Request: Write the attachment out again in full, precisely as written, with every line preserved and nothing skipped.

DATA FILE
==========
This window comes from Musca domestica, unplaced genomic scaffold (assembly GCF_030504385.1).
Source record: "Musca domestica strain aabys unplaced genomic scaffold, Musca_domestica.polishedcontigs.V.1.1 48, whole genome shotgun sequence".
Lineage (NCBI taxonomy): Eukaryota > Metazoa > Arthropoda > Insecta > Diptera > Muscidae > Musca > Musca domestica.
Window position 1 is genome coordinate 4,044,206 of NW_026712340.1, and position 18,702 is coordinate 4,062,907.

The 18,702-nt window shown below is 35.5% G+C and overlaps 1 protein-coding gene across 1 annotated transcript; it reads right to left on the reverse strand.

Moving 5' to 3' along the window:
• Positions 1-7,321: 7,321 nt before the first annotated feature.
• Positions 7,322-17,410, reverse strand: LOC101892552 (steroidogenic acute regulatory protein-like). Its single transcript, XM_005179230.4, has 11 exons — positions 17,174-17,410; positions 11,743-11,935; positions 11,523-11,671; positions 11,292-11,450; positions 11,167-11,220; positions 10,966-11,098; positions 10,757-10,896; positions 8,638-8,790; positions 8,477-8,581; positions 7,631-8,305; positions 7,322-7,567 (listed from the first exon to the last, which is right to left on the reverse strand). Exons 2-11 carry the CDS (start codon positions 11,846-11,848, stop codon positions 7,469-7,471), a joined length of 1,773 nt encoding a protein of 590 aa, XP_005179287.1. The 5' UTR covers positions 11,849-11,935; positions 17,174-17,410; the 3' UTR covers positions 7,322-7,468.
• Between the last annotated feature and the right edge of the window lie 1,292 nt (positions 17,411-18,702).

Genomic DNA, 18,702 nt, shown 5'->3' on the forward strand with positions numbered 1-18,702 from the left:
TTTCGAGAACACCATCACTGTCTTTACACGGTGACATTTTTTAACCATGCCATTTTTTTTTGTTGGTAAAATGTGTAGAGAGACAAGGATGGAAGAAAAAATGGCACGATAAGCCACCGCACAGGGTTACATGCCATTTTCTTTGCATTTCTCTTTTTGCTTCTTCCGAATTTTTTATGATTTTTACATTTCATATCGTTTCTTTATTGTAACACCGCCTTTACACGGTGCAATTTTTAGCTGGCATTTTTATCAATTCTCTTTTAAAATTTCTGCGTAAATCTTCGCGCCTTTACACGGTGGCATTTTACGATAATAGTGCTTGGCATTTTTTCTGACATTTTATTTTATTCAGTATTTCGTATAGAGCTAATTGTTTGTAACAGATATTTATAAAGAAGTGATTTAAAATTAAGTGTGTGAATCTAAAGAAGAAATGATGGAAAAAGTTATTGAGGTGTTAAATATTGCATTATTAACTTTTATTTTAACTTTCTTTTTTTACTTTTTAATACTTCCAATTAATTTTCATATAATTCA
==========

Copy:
This window comes from Musca domestica, unplaced genomic scaffold (assembly GCF_030504385.1).
Source record: "Musca domestica strain aabys unplaced genomic scaffold, Musca_domestica.polishedcontigs.V.1.1 48, whole genome shotgun sequence".
Lineage (NCBI taxonomy): Eukaryota > Metazoa > Arthropoda > Insecta > Diptera > Muscidae > Musca > Musca domestica.
Window position 1 is genome coordinate 4,044,206 of NW_026712340.1, and position 18,702 is coordinate 4,062,907.

The 18,702-nt window shown below is 35.5% G+C and overlaps 1 protein-coding gene across 1 annotated transcript; it reads right to left on the reverse strand.

Moving 5' to 3' along the window:
• Positions 1-7,321: 7,321 nt before the first annotated feature.
• Positions 7,322-17,410, reverse strand: LOC101892552 (steroidogenic acute regulatory protein-like). Its single transcript, XM_005179230.4, has 11 exons — positions 17,174-17,410; positions 11,743-11,935; positions 11,523-11,671; positions 11,292-11,450; positions 11,167-11,220; positions 10,966-11,098; positions 10,757-10,896; positions 8,638-8,790; positions 8,477-8,581; positions 7,631-8,305; positions 7,322-7,567 (listed from the first exon to the last, which is right to left on the reverse strand). Exons 2-11 carry the CDS (start codon positions 11,846-11,848, stop codon positions 7,469-7,471), a joined length of 1,773 nt encoding a protein of 590 aa, XP_005179287.1. The 5' UTR covers positions 11,849-11,935; positions 17,174-17,410; the 3' UTR covers positions 7,322-7,468.
• Between the last annotated feature and the right edge of the window lie 1,292 nt (positions 17,411-18,702).

Genomic DNA, 18,702 nt, shown 5'->3' on the forward strand with positions numbered 1-18,702 from the left:
TTTCGAGAACACCATCACTGTCTTTACACGGTGACATTTTTTAACCATGCCATTTTTTTTTGTTGGTAAAATGTGTAGAGAGACAAGGATGGAAGAAAAAATGGCACGATAAGCCACCGCACAGGGTTACATGCCATTTTCTTTGCATTTCTCTTTTTGCTTCTTCCGAATTTTTTATGATTTTTACATTTCATATCGTTTCTTTATTGTAACACCGCCTTTACACGGTGCAATTTTTAGCTGGCATTTTTATCAATTCTCTTTTAAAATTTCTGCGTAAATCTTCGCGCCTTTACACGGTGGCATTTTACGATAATAGTGCTTGGCATTTTTTCTGACATTTTATTTTATTCAGTATTTCGTATAGAGCTAATTGTTTGTAACAGATATTTATAAAGAAGTGATTTAAAATTAAGTGTGTGAATCTAAAGAAGAAATGATGGAAAAAGTTATTGAGGTGTTAAATATTGCATTATTAACTTTTATTTTAACTTTCTTTTTTTACTTTTTAATACTTCCAATTAATTTTCATATAATTCA